Google uses contractors to listen to conversations and records from users of its smart devices. Credit: Pixabay
Google hires people to listen to the recordings and conversations of users of the technology company's smart home devices and apps, some of which are being collected without users' consent, VRT reported on Wednesday.
An anonymous subcontractor of the global technology giant entrusted to the Flemish information website access over a thousand recorded conversations via Google Home's smart speakers or the Google Assistant smartphone app, of which 153 were recorded without the knowledge of the user.
Among the many employees recruited by Google around the world, including Belgium, the latter has listened and analyzed a series of recordings captured and stored by Crowdsource's intelligent wizards, a platform on which anyone can contribute to improve the algorithms of the company by describing images, audio extracts, videos …
Recordings captured by smart devices are kept in a "hidden" area of the platform accessible only to authorized personnel, depending on the point of sale. The employee's task is to "process" the recordings to help the device better understand the intricacies of human language.
"Employees should listen carefully to describe the fragment as best as possible," the outlet says, adding that subcontractors are asked to describe the cut fragment in detail: "Do you hear a female voice or a male voice? Is it a child? What do we say? Each comma and cough and comma is written. "
"It's definitely my own voice"
The audio fragments captured and stored by the devices would be devoid of any information allowing the employee to listen again to identify the people behind them. User names and other information are removed from audio files.
However, a crucial part of the employee's tasks is to help devices define words that he has not been able to understand or deal with, meaning "employees who listen to must search for every word, address, name or company name 'for which the spelling is used. uncertain, potentially facilitating the task of fully or partially identifying the speaker.
Some fragments that VRT listened to allowed the store to locate and locate users and visit them at home to view the recordings.
"It's definitely my own voice," said a Flemish citizen while listening to an audio clip, while a couple from the town of Waasmunster said he "recognized" their children's voices immediately -children.
Problems with hearing
Most audio clips reviewed by the Dutch-language news site originate from the direct interaction of users with smart appliances, resulting from the specific "Ok Google" voice command.
Depending on the point of sale, the small characters in the smart speaker indicate that recording and storing these audio fragments is an option enabled by default – but the small print does not say that people will listen to them.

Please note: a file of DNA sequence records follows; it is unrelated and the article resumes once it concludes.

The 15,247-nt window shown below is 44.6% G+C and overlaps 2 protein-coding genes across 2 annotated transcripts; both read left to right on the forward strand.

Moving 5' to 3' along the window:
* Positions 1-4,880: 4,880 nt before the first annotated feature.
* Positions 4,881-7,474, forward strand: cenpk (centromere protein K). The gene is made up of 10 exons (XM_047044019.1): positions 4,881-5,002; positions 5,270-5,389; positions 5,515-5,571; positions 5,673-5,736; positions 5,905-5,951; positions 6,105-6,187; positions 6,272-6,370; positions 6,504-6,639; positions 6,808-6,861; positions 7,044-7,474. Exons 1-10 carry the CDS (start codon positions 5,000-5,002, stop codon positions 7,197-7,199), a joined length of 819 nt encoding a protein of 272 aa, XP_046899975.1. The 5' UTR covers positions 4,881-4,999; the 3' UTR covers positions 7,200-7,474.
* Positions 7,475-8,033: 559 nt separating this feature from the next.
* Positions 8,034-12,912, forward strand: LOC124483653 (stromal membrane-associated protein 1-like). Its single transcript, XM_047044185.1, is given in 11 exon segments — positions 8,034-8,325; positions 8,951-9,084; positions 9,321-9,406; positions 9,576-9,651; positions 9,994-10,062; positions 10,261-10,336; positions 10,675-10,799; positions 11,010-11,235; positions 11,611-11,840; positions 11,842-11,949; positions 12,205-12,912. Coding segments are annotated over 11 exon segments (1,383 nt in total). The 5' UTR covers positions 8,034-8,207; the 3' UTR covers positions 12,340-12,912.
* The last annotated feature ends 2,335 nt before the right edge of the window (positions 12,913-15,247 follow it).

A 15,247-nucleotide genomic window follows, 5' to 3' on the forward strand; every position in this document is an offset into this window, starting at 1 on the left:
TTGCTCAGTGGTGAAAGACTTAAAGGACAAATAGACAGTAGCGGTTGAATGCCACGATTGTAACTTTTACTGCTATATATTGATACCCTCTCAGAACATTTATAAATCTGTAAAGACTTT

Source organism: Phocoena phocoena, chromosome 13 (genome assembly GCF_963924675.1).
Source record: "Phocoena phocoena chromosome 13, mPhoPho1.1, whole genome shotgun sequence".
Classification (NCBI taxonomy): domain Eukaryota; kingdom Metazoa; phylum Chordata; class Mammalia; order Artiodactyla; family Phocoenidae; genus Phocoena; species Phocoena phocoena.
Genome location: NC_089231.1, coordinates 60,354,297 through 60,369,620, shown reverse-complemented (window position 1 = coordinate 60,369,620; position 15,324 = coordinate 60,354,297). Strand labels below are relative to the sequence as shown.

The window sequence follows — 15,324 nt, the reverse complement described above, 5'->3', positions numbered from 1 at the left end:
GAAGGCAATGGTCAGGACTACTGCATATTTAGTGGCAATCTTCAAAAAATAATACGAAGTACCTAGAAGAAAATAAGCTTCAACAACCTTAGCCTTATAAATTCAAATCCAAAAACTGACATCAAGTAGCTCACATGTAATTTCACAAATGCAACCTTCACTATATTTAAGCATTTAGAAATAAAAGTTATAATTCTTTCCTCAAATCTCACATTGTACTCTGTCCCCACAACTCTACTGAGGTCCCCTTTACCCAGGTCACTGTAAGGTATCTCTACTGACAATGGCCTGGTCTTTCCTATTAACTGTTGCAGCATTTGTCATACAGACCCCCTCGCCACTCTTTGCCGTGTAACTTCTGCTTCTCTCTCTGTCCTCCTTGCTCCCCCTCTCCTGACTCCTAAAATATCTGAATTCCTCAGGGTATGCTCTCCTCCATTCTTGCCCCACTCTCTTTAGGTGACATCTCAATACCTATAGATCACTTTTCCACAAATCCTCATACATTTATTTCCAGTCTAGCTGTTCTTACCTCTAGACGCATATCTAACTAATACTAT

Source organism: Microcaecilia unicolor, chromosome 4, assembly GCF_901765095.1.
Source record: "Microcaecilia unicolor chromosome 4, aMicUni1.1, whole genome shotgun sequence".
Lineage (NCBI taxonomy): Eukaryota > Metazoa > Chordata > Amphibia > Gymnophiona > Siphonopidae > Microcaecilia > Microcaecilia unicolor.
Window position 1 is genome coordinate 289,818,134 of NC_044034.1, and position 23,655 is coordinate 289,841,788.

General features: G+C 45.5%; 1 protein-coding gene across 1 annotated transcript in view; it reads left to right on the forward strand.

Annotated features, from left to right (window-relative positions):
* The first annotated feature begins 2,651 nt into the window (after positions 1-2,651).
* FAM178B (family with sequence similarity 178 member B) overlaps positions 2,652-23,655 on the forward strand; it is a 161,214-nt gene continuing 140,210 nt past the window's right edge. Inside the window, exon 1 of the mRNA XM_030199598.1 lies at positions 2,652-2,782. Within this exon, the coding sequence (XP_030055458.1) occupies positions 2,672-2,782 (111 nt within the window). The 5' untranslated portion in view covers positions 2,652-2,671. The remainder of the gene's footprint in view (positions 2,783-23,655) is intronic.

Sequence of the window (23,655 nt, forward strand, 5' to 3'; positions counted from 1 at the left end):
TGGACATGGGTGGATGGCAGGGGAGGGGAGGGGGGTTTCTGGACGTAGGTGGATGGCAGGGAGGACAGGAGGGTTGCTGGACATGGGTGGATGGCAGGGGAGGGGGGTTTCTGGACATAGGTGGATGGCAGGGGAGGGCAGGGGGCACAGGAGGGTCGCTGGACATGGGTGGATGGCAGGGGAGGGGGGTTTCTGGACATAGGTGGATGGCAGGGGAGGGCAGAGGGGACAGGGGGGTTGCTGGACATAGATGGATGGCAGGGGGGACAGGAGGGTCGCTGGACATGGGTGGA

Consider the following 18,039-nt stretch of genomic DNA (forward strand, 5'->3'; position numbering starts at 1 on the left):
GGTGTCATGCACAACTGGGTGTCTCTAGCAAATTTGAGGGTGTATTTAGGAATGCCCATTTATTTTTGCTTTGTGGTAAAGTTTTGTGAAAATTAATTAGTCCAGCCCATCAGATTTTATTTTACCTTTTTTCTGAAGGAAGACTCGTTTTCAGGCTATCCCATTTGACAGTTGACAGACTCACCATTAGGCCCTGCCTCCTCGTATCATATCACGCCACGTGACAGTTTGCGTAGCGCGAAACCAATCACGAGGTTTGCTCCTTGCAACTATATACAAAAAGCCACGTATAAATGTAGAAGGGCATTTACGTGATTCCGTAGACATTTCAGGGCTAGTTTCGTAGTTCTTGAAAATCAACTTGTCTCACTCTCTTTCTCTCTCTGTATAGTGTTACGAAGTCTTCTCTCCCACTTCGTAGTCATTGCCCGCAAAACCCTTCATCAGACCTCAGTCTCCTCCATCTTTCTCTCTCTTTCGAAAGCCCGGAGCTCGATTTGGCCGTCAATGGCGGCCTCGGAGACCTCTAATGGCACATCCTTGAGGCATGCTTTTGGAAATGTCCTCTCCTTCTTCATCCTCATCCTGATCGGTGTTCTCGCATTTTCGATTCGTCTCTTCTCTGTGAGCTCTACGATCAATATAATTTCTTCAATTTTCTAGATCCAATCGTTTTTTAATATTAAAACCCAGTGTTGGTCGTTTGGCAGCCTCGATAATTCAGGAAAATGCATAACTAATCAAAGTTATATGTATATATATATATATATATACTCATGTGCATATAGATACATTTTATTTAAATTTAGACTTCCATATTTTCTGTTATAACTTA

But this only includes voice recordings captured after the user has issued the command "Ok Google", but the VRT said that more than a hundred fragments to which access had have been recorded without his knowledge, because smart appliances are activated by any word like Google "or whenever the user" accidentally presses a button "or" gives an order without knowing it ".
The thousands of conversations analyzed by the point of sale included conversations in the bedroom, conversations between parents and children, but also "violent arguments" and "professional telephone conversations containing a lot of confidential information."
High technology overrides privacy
The findings of the Flemish point of sale follow information from Bloomberg in April that Amazon employees were also involved. review conversations and recordings stocked by the company's smart home assistant, Alexa.
Like Google's contractors, Amazon around the world listens to thousands of recordings and conversations to improve businesses' smart appliances and strengthen their algorithms as proof of their success.
In the case of Google, the company published a series of videos to combat the concerns that he has been spying on.
Contacted by the VRT about the records it obtained, the company acknowledged that it had examined fragments to improve its technology, but that it only concerned a small number of clips, which make up "only 0.2% of all audio clips".
The company also said that the work done by its subcontractors was "crucial for the development of technologies that enable products such as Google Assistant", posing the question that torments Google, Facebook and other technology giants. since their launch. -out their high-performance products: how far can technology go beyond the limits of privacy?
The Brussels Times